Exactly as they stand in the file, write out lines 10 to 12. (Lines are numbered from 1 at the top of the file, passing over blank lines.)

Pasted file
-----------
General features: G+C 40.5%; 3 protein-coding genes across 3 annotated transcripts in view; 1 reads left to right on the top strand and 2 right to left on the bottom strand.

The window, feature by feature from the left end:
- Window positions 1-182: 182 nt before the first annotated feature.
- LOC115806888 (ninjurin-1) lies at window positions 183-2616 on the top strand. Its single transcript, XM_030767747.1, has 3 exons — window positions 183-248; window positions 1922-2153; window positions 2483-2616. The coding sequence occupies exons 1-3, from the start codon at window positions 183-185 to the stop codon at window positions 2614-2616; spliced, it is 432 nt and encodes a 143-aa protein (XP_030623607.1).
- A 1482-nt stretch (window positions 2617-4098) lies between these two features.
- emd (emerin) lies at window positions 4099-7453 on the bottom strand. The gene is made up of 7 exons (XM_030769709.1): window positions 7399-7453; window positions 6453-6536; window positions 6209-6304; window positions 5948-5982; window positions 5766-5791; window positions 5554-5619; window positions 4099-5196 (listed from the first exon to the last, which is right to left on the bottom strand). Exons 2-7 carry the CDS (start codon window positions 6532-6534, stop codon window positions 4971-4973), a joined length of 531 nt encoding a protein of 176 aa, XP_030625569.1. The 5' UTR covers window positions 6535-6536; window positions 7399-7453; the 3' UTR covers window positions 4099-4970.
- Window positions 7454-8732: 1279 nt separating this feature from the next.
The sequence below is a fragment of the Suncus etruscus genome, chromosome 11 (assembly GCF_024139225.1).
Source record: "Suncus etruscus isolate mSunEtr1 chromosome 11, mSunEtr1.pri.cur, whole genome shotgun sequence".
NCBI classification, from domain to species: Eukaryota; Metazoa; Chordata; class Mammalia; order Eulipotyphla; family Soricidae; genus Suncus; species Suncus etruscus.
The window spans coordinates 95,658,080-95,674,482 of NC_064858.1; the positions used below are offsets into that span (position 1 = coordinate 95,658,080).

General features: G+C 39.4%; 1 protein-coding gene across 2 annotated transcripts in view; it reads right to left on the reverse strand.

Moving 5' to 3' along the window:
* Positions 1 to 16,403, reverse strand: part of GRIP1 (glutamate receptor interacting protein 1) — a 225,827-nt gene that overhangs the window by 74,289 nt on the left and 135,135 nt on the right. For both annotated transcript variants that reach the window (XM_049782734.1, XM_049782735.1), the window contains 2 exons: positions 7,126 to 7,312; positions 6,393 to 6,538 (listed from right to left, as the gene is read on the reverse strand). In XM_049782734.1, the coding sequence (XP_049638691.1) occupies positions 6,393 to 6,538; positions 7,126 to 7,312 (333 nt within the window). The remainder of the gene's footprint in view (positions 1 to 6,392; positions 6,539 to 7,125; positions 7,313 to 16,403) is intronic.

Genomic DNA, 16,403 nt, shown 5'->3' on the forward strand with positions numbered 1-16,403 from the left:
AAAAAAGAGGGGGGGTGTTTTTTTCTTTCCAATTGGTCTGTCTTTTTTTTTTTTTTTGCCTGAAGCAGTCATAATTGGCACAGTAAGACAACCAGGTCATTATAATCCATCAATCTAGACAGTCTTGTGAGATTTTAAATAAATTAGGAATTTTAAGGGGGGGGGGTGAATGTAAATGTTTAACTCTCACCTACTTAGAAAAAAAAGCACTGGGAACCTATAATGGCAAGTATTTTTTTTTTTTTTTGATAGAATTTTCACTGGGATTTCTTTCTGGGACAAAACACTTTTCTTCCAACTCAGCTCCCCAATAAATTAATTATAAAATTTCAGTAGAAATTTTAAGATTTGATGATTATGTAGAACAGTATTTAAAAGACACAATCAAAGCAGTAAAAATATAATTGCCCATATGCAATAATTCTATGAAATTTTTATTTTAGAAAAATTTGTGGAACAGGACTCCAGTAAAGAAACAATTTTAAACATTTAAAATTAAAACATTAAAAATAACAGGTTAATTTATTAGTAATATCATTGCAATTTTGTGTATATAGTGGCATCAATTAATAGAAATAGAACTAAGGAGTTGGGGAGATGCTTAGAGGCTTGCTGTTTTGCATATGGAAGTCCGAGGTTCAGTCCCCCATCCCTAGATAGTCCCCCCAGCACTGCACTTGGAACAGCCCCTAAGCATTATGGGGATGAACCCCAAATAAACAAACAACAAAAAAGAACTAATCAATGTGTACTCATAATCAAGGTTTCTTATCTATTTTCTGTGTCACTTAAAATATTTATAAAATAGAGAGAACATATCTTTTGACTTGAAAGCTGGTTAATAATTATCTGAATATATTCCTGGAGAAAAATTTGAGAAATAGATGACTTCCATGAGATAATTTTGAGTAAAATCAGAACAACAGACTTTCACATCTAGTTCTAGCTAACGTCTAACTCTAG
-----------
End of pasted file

NCBI classification, from domain to species: Eukaryota; Metazoa; Chordata; class Mammalia; order Eulipotyphla; family Soricidae; genus Suncus; species Suncus etruscus.
The window spans coordinates 95,658,080-95,674,482 of NC_064858.1; the positions used below are offsets into that span (position 1 = coordinate 95,658,080).

General features: G+C 39.4%; 1 protein-coding gene across 2 annotated transcripts in view; it reads right to left on the reverse strand.